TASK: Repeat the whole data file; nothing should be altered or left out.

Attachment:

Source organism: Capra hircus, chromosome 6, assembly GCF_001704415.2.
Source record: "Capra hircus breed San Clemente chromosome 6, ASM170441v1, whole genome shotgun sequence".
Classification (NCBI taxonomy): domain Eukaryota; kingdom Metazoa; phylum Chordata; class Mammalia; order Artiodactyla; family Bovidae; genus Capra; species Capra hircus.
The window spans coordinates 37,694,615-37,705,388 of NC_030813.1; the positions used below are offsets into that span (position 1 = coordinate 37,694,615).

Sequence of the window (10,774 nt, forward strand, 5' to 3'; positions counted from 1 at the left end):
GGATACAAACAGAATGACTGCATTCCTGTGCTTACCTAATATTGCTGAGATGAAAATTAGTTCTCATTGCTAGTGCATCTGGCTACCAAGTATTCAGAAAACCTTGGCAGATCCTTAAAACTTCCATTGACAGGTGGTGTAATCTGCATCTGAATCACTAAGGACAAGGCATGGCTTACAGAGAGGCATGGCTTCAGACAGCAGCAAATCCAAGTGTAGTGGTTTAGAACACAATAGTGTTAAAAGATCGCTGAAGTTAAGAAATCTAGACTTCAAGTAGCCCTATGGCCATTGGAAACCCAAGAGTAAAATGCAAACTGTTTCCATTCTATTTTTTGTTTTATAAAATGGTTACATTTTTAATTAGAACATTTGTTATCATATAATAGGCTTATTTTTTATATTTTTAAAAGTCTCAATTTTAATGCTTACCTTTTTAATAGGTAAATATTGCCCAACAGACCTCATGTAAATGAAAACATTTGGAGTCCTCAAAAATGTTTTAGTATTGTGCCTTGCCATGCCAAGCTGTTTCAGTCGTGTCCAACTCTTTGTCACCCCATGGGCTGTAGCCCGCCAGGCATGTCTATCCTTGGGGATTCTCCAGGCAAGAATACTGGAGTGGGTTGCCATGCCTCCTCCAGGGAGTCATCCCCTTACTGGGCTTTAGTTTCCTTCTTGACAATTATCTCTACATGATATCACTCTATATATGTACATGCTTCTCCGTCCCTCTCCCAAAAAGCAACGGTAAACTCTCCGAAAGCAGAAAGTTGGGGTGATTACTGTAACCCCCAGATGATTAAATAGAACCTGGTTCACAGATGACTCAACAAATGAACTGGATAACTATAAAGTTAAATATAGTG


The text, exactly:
Source organism: Capra hircus, chromosome 6, assembly GCF_001704415.2.
Source record: "Capra hircus breed San Clemente chromosome 6, ASM170441v1, whole genome shotgun sequence".
Classification (NCBI taxonomy): domain Eukaryota; kingdom Metazoa; phylum Chordata; class Mammalia; order Artiodactyla; family Bovidae; genus Capra; species Capra hircus.
The window spans coordinates 37,694,615-37,705,388 of NC_030813.1; the positions used below are offsets into that span (position 1 = coordinate 37,694,615).

Sequence of the window (10,774 nt, forward strand, 5' to 3'; positions counted from 1 at the left end):
GGATACAAACAGAATGACTGCATTCCTGTGCTTACCTAATATTGCTGAGATGAAAATTAGTTCTCATTGCTAGTGCATCTGGCTACCAAGTATTCAGAAAACCTTGGCAGATCCTTAAAACTTCCATTGACAGGTGGTGTAATCTGCATCTGAATCACTAAGGACAAGGCATGGCTTACAGAGAGGCATGGCTTCAGACAGCAGCAAATCCAAGTGTAGTGGTTTAGAACACAATAGTGTTAAAAGATCGCTGAAGTTAAGAAATCTAGACTTCAAGTAGCCCTATGGCCATTGGAAACCCAAGAGTAAAATGCAAACTGTTTCCATTCTATTTTTTGTTTTATAAAATGGTTACATTTTTAATTAGAACATTTGTTATCATATAATAGGCTTATTTTTTATATTTTTAAAAGTCTCAATTTTAATGCTTACCTTTTTAATAGGTAAATATTGCCCAACAGACCTCATGTAAATGAAAACATTTGGAGTCCTCAAAAATGTTTTAGTATTGTGCCTTGCCATGCCAAGCTGTTTCAGTCGTGTCCAACTCTTTGTCACCCCATGGGCTGTAGCCCGCCAGGCATGTCTATCCTTGGGGATTCTCCAGGCAAGAATACTGGAGTGGGTTGCCATGCCTCCTCCAGGGAGTCATCCCCTTACTGGGCTTTAGTTTCCTTCTTGACAATTATCTCTACATGATATCACTCTATATATGTACATGCTTCTCCGTCCCTCTCCCAAAAAGCAACGGTAAACTCTCCGAAAGCAGAAAGTTGGGGTGATTACTGTAACCCCCAGATGATTAAATAGAACCTGGTTCACAGATGACTCAACAAATGAACTGGATAACTATAAAGTTAAATATAGTG